Nissan to stop introducing internal-combustion engine cars in Europe

28 March 2022

In Europe, Nissan will stop investing in cars powered by internal-combustion engines from 2023 as the carmaker is increasingly bolstering its electric-vehicle (EV) line-up. By 2026, the car manufacturer expects 75% of its sales mix in the region to be electrified, with this figure expected to rise to 100% by 2030.

‘Nissan is charging towards an electrified future, with Europe leading the way. We have established a clear direction through Ambition 2030 and with our new electrified line-up we are truly paving the way to a sustainable future,’ said Guillaume Cartier, chairperson, Nissan Africa, Middle East, India, Europe, and Oceania Region. ‘This is a landmark moment for Nissan in Europe with the arrival of our most comprehensive product offering to date.’

‘Supercharging’ electromobility

Last year, Nissan unveiled its long-term mobility plans, which focuses on accelerating electromobility. The carmaker plans to invest ¥2 trillion (€15.55 billion) over the next five years to speed up electrification, with Europe being a key market for Nissan.

While other regions around the world are still working on plans to fully electrify mobility, Europe has set a clear path to electrification. This has spurred on carmakers to speed up the shift to decarbonise mobility on the way to carbon-neutrality. Nissan said it would ‘supercharge’ its shift to EVs with a comprehensive range of electric cars.

The automotive company is currently working on what it calls an EV energy ecosystem. The aim is to expand battery energy management capabilities, with its manufacturing ecosystem, EV36Zero, based in the UK. Like other traditional automotive players, Nissan is increasingly betting on renewable energy, which will play a major role in vehicle manufacturing in the future.

Electric-vehicle line-up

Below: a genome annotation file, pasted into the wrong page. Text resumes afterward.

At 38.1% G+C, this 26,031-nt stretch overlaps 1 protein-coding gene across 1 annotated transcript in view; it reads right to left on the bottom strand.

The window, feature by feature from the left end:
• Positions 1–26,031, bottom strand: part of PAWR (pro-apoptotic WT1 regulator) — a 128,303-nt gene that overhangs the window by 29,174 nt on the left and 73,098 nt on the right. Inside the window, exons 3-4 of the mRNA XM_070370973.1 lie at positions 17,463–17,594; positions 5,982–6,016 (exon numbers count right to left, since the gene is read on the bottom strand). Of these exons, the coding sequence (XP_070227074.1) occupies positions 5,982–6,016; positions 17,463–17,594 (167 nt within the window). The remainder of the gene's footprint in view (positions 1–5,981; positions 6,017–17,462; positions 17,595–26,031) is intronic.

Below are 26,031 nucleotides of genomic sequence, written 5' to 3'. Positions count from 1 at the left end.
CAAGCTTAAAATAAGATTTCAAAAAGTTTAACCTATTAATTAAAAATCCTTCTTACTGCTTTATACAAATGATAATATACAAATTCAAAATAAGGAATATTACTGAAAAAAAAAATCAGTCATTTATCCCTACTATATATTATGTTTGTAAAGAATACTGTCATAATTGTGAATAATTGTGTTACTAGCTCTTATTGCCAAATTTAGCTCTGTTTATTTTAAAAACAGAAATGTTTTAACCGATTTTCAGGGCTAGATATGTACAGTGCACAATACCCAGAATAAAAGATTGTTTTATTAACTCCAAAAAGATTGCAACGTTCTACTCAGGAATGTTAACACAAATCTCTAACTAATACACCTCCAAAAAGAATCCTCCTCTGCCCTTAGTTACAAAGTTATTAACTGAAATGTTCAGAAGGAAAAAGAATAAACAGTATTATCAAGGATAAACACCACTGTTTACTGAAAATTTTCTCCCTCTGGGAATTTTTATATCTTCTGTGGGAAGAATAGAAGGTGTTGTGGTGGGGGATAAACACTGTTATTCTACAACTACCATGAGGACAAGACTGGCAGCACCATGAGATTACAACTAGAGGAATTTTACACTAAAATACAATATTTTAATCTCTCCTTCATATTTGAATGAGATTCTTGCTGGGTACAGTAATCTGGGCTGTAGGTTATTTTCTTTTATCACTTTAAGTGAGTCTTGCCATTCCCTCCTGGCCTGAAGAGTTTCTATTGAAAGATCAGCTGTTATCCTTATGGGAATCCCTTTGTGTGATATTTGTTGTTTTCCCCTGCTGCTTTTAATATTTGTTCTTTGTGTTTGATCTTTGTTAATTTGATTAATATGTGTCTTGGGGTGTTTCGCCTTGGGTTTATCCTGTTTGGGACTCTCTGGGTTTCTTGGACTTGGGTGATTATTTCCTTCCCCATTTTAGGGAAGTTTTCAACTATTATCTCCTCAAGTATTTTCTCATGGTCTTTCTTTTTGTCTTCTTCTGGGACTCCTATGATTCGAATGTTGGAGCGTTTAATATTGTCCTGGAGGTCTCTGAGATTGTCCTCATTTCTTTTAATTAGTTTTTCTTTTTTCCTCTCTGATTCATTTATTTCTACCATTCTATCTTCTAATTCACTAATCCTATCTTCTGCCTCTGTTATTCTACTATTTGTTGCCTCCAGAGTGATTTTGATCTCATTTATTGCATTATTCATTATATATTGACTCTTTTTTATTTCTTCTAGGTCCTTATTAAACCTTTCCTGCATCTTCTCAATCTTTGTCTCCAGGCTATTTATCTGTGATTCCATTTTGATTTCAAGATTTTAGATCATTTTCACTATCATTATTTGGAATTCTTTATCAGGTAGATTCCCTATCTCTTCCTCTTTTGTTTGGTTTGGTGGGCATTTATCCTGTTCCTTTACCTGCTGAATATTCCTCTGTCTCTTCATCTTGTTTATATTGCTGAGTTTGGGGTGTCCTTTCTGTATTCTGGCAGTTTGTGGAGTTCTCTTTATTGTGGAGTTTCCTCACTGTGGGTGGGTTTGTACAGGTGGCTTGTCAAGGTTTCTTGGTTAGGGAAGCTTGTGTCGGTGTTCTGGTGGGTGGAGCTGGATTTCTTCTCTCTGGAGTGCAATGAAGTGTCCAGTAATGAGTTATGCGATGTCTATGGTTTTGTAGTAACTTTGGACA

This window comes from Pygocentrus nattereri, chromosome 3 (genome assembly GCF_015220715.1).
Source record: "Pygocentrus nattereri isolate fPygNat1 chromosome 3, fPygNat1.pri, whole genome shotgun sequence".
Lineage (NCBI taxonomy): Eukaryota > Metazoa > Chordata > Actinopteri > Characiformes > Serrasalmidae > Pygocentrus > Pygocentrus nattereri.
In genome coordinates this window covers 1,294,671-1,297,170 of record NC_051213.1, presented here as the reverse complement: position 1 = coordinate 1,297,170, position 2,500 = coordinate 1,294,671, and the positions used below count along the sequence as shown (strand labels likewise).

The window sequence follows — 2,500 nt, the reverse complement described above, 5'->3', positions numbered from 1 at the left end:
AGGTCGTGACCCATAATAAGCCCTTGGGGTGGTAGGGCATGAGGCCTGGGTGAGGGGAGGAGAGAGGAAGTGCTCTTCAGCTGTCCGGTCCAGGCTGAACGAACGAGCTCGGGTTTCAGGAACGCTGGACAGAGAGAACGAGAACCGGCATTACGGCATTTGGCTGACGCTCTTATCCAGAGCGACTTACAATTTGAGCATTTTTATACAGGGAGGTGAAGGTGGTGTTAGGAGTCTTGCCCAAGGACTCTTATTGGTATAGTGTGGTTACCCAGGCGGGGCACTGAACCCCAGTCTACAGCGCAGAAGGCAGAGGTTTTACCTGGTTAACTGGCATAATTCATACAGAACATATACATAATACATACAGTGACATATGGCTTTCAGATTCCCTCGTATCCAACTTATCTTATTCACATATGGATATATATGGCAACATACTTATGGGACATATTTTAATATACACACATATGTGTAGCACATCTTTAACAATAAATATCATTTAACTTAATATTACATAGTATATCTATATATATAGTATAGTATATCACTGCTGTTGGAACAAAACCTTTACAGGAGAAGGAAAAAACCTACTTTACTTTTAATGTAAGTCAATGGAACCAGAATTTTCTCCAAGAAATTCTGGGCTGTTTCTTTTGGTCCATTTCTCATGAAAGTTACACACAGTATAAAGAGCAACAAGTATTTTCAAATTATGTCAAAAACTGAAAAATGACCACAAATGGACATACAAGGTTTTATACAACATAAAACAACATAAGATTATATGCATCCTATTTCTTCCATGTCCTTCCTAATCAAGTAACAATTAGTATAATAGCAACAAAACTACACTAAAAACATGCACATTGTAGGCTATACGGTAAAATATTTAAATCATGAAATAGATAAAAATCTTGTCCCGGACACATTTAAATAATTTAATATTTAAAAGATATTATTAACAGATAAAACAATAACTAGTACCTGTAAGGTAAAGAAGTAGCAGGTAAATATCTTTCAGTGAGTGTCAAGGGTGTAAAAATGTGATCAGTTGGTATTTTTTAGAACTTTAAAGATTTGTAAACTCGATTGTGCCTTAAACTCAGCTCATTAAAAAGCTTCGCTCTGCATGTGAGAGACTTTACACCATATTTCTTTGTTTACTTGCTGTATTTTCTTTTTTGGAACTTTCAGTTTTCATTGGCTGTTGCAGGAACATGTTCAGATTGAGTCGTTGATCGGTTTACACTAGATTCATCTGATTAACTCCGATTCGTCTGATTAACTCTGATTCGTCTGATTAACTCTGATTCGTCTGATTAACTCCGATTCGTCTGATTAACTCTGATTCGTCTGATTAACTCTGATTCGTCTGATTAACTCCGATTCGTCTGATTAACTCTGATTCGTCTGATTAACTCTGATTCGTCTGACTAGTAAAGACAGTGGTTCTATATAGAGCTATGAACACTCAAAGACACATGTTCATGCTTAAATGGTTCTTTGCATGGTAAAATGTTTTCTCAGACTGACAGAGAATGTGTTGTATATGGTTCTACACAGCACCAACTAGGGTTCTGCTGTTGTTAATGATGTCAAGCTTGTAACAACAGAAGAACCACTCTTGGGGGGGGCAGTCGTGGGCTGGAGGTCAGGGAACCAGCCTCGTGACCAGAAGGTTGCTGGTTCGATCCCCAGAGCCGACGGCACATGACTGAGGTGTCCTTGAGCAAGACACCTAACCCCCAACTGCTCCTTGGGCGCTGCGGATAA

Nissan is known for rolling out one of the world’s first mass-market electric vehicles, the Leaf, with the carmaker selling almost 600,000 models globally since its launch in 2010. While Nissan has a long track record in electric powertrains, it has been slow to electrify its fleet and now wants to shift up a gear.

With the carmaker moving to electric mobility, it will continue to rely on hybrid technologies. The Juke hybrid, Nissan’s latest compact crossover, will hit the market later this year. Nissan promises that the car’s system will automatically maximise electric-vehicle usage and offer an ‘EV-like drive experience.’

Another vehicle Nissan will add to its electric line-up is an all-new Qashqai. This comes with a 100% electric-driven motor that powers the wheels, but also has a small combustion engine that recharges the battery on the move.

The Ariya model will mark a new chapter for Nissan as it is the carmaker’s first all-electric coupé-crossover. And then there is the Townstar compact van, which has a fully electric powertrain delivering 300km of range.

By offering customers more choice, Nissan is hoping that this diverse range of EV models will make its business future-proof. ‘As the electric revolution continues to gain pace, Nissan is supporting drivers embarking on their journey to zero-emission mobility. The powertrain portfolio available on Nissan’s vehicles reflects the diversity of its customers’ driving habits,’ the carmaker said.